At the other extreme is academic books and articles (apart from textbooks), which are produced as a byproduct of academic research that the author must conduct in order to preserve his professional reputation and that would continue to be produced even if not copyrightable at all. It is doubtful that there is any social benefit to the copyrighting of academic work other than textbooks, which require a lot of work and generally do not enhance the author’s academic reputation and may undermine it.

Posner is exactly right. When it comes to academic works like research monographs and journal articles copyright law is a severe handicap for the creator(s). Restrictions on copying, distribution, and the making of derivative works all work against the author(s) because every one of these restrictions ensures that the most valuable outcome to be derived from an academic work is inhibited: readership is limited as is the central ‘income’ forthcoming from a reputation economy. In most academic works, copyright passes to the publisher; as every aspiring academic comes to realize quickly, one of the essential steps in getting an article or a book published is the signing of the copyright release (or transfer) form; the ‘work’ is no longer yours; step back and observe another entity control access to material that only benefits you if access to is unrestricted and indeed, positively facilitated.

Unfortunately, reform in this domain appears unlikely because the academic world is run by the terrible trio of Promotion & Tenure Committees, ‘Prestigious’ Academic Presses & Journals, and Pompous Seniors Who Refuse To Take the Lead. And animated by the Matthew Principle.  Till P&T committees start to recognize work published in non-traditional venues, and concomitantly, the ‘prestige’ associated with traditional academic presses and journal publishing groups comes to be associated with them, not much will change in the current situation. Much good would be done if senior academics, those with tenured full professorships at  Famous Universities[tm] start publishing their work in non-traditional venues like open access journals and new presses committed to open access books. They have plenty of wealth to spare in this reputation economy; junior academics would benefit a great deal from their largesse in this domain. Their hoarding and accumulation does little to change matters, and ensures the perpetuation of an archaic and ultimately counterproductive model of academic publishing. .

Note: While Posner is not critical about copyright protection for textbooks, some textbooks in my field, philosophy, are anthologies of material available in the public domain, with little value added by the editors (perhaps some discussion questions). These are then marketed at exorbitant prices. I remain hopeful that as more public domain philosophy is digitized and placed online, these textbooks will be phased out in the near future.  And of course, more importantly, many anthologies bear the price they do because they include copyrighted material for which fees have to be paid: excerpts from journal articles or books, which should never have been copyrighted in the first place.

Tim Parks Overrates the Indispensability of Copyright Regimes

Tim Parks has an interesting article on copyright over at the New York Review of Books Blog. (Parks concentrates almost exclusively on copyright for literary works and does not mention movies or software executables.)  There are some interesting observations in it, which lead up to a puzzling conclusion. Roughly, copyright law is indispensable because it facilitates the creation of a very particular kind of literary work: the long-form novel. Writing novels attracts the best and the brightest, and they get into that line of work because of its financial rewards. So:

Copyright, we see, is not essentially driven by notions of justice or theories of ownership, but by a certain culture’s attachment to a certain literary form.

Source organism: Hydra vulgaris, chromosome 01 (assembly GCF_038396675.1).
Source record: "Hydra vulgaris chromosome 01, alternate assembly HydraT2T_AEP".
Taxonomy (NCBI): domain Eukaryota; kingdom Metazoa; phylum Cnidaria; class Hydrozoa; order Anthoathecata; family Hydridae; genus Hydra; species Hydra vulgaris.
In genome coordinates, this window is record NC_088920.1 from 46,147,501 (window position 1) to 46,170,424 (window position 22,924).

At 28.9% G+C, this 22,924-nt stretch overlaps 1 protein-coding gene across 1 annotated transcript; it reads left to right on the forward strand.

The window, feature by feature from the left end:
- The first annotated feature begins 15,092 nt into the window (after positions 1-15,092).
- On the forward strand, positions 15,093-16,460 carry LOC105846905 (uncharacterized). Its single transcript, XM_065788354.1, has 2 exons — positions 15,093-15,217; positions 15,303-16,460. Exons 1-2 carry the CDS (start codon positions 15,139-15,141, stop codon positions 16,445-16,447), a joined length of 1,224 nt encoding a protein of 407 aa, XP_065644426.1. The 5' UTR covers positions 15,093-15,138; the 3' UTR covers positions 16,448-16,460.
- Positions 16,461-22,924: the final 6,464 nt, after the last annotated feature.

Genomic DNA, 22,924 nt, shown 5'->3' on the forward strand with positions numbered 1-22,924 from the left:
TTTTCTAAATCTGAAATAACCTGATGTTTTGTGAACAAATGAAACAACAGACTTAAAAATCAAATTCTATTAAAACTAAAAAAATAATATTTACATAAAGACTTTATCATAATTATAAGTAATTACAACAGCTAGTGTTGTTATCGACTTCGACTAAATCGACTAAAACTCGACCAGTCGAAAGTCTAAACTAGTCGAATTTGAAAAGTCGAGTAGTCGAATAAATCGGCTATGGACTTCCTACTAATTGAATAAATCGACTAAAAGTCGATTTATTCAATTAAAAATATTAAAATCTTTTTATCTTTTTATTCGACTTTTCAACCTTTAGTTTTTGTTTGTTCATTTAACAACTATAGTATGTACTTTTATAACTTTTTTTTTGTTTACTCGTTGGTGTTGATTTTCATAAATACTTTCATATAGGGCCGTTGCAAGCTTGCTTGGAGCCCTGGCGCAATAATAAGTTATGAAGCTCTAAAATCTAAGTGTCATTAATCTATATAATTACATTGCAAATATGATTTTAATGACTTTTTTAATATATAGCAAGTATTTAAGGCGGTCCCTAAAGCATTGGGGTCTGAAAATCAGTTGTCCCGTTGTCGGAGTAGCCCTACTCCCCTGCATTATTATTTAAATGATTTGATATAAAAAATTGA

I disagree. And I think Parks should disagree with himself too, because in his own article he also makes note of the following:

[T]here is still an enormous demand for the long traditional novel, for works that reinforce the idea of individual identity projected through time and achieving some kind of wisdom or happiness through many vicissitudes. There is simply no form of escapism, mental immersion, or sustained illusion quite like the thousand-page fantasy narrative…if to have that experience we have to guarantee a substantial income to its creator then society will continue to find a way to do that….

Note that Parks admits: a) the demand for a particular kind of sustained fantasy expressible–for him–in one kind of art form and b) the ability of society to find ways to fund its production. How does this then, lead to the conclusion that copyright is the only way to do so? This is a remarkably impoverished view of our society’s capacity to find ways to recompense the creators of desirable ‘products.’

Parks all too easily dismisses any possibility of comparison with the world of music, which is slowly moving toward displacing the primacy of the copyrighted recording in favor of the live performance:

There is no such performative context for the prose thriller, or even the great American novel.

None? The success of live story-telling performances should indicate there could be a thriving audience for writers willing to read out their works. Audiobooks also indicate that some folks do not mind having books read out to them.

Furthermore, for a novelist, Parks seems to be lacking in imagination when it comes to thinking of alternatives to the long-form novel.  Is the novel really the only kind of creative work that can ‘reinforce the idea of individual identity projected through time…’? And movie fans like me will disagree too, with Parks that ‘there is simply no form of escapism, mental immersion, or sustained illusion quite like the thousand-page fantasy narrative.’ But even if we were to grant Parks this claim, it still seems dubious that the monopoly rent model of copyright is the only way to keep ’em comin’ in.

The modern novel–perhaps beginning with Don Quixote–and modern copyright regimes do not track each other quite as precisely as Parks’ thesis would seem to require. Copyright regimes have created a particular kind of political economy around the world of writing. If they are dispensed with, when the smoke clears, writers will still be writing and we, the insatiable consumers of fantasy that makes our lives more livable, will have, somehow, like good junkies, found the way to keep the fixes coming. A legal regime like that of copyright is merely a contingent, not essential, feature of that addiction.